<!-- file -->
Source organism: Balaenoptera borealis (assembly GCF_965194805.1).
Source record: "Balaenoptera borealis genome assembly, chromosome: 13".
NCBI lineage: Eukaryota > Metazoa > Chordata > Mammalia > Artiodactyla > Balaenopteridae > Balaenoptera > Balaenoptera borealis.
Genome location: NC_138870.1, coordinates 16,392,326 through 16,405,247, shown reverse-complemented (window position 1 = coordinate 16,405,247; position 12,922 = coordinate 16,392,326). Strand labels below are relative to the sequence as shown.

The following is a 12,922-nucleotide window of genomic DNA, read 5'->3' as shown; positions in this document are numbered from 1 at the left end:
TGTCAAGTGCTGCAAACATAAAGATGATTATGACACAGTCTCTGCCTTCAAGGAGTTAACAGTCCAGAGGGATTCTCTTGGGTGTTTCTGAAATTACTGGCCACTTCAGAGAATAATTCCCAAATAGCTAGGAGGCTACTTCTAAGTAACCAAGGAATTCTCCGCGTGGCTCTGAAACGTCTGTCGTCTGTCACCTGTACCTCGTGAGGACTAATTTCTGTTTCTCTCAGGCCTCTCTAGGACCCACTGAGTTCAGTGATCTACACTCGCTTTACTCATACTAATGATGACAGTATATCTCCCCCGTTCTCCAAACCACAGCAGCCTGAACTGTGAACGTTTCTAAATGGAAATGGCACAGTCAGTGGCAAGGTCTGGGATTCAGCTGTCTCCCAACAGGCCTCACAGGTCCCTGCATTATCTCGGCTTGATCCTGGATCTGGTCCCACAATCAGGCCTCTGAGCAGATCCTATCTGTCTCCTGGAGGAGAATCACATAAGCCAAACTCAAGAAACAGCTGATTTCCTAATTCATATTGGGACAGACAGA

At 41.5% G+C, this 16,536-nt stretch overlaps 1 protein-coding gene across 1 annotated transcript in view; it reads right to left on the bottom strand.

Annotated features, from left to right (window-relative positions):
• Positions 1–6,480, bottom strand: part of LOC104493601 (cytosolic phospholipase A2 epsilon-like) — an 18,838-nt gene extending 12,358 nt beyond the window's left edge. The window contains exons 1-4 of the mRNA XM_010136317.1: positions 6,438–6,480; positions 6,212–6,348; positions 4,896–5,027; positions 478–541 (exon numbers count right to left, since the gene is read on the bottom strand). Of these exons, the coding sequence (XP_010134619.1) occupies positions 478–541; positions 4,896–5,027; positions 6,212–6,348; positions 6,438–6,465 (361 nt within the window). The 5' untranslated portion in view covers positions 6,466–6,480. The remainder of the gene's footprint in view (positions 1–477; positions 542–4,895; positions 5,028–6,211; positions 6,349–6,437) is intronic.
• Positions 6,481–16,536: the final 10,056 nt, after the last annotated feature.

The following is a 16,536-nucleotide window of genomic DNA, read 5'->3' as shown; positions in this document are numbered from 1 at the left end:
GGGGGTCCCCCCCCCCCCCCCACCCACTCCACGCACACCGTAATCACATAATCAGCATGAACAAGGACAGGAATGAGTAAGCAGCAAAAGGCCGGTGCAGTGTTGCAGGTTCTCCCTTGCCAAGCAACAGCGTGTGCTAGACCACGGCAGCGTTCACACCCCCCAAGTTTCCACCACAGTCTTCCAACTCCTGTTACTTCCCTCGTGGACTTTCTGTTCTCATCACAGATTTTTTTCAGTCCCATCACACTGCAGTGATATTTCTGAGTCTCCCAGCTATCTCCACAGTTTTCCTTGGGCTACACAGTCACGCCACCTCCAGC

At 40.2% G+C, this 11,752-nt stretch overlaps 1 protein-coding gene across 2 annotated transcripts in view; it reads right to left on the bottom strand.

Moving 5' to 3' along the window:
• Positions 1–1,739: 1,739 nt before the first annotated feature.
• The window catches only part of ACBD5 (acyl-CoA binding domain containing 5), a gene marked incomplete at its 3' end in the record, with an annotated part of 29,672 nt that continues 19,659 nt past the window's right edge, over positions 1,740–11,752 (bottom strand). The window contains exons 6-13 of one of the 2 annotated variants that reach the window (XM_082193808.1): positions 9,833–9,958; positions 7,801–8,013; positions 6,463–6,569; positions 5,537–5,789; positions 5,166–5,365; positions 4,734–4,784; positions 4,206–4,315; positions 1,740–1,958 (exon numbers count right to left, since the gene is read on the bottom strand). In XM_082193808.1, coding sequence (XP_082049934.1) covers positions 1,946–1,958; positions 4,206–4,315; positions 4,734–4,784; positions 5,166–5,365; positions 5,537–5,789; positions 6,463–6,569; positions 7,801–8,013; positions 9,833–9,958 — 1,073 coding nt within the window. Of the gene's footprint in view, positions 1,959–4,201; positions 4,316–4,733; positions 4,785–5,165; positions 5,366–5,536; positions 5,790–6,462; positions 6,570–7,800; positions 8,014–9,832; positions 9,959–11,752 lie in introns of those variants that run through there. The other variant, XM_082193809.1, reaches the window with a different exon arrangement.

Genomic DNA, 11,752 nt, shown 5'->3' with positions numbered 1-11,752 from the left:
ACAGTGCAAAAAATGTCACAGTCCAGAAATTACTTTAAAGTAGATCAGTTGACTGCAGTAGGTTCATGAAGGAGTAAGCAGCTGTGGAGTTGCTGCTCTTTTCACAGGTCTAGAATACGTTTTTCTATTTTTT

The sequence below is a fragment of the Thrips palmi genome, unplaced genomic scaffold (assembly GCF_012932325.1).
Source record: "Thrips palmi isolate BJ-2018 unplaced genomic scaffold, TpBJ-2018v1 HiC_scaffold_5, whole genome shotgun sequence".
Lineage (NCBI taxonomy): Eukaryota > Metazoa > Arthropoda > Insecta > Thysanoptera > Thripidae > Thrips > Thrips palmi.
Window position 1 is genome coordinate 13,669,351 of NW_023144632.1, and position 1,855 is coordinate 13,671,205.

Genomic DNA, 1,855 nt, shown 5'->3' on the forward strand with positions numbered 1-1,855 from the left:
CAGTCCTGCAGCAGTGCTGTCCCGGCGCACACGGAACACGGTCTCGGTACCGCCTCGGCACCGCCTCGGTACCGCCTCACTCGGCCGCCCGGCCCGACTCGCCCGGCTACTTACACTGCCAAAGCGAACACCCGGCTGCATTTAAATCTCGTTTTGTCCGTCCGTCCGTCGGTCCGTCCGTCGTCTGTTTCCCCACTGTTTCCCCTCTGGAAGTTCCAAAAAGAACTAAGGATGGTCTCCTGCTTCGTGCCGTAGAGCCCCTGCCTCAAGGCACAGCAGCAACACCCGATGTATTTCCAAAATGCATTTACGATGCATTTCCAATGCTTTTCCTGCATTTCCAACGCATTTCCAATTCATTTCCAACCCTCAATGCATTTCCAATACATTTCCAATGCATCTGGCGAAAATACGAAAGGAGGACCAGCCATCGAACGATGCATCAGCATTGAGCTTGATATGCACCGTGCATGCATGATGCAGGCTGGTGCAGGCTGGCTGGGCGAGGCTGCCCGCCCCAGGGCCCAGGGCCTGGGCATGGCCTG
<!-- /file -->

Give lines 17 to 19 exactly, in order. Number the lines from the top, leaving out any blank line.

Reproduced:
Genomic DNA, 11,752 nt, shown 5'->3' with positions numbered 1-11,752 from the left:
ACAGTGCAAAAAATGTCACAGTCCAGAAATTACTTTAAAGTAGATCAGTTGACTGCAGTAGGTTCATGAAGGAGTAAGCAGCTGTGGAGTTGCTGCTCTTTTCACAGGTCTAGAATACGTTTTTCTATTTTTT

The sequence below is a fragment of the Thrips palmi genome, unplaced genomic scaffold (assembly GCF_012932325.1).